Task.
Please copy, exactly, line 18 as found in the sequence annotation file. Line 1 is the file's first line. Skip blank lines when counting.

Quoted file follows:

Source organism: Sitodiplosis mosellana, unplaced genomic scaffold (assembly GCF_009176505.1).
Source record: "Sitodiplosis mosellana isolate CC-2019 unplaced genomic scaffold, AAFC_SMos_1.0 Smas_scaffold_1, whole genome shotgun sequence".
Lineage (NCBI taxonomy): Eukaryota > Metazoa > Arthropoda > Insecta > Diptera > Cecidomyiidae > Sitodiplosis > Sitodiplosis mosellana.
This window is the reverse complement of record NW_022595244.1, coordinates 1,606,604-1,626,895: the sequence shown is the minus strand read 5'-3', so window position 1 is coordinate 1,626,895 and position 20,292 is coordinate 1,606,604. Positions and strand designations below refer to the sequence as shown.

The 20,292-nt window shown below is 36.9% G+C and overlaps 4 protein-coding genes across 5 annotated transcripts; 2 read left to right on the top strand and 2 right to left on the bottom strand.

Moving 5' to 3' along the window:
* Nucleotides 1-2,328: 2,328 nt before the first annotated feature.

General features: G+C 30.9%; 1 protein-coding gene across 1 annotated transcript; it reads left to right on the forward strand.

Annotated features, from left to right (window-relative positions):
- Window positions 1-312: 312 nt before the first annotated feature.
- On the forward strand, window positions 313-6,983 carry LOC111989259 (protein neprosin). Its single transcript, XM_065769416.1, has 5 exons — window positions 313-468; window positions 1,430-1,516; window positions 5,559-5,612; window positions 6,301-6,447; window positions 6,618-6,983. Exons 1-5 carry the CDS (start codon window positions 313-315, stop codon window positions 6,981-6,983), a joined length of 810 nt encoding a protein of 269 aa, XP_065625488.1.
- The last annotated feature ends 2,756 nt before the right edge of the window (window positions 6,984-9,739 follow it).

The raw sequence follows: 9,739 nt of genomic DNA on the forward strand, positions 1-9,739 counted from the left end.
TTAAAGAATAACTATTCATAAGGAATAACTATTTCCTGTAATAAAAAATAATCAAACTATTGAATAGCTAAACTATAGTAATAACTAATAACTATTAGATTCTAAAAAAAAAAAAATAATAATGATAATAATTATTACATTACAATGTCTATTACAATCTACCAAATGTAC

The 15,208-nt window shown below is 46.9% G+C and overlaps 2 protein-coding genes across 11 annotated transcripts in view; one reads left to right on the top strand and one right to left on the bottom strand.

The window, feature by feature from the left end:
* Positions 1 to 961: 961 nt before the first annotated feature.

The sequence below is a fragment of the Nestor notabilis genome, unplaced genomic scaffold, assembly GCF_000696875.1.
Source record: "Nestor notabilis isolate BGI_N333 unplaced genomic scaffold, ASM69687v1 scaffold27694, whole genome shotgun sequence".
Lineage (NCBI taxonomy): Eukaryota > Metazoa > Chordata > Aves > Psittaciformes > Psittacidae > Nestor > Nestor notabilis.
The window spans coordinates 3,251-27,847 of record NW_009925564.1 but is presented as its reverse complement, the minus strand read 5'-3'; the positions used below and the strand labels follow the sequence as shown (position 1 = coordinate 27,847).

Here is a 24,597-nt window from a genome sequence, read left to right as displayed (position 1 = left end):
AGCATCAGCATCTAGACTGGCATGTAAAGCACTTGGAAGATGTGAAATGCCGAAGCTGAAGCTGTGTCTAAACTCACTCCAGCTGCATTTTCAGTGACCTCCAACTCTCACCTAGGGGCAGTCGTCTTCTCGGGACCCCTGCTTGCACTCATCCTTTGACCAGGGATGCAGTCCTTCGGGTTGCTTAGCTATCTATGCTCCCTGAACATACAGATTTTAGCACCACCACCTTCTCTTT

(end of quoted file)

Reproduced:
The sequence below is a fragment of the Nestor notabilis genome, unplaced genomic scaffold, assembly GCF_000696875.1.